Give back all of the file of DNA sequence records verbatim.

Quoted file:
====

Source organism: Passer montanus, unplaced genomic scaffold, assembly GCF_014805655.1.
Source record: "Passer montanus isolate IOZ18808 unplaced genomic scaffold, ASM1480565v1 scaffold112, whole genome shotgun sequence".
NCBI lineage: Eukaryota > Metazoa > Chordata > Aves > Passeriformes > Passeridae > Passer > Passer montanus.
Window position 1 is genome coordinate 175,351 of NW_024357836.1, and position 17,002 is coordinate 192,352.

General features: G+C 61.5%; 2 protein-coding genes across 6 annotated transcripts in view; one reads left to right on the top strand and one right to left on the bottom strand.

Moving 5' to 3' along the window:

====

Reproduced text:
Source organism: Passer montanus, unplaced genomic scaffold, assembly GCF_014805655.1.
Source record: "Passer montanus isolate IOZ18808 unplaced genomic scaffold, ASM1480565v1 scaffold112, whole genome shotgun sequence".
NCBI lineage: Eukaryota > Metazoa > Chordata > Aves > Passeriformes > Passeridae > Passer > Passer montanus.
Window position 1 is genome coordinate 175,351 of NW_024357836.1, and position 17,002 is coordinate 192,352.

General features: G+C 61.5%; 2 protein-coding genes across 6 annotated transcripts in view; one reads left to right on the top strand and one right to left on the bottom strand.

Moving 5' to 3' along the window: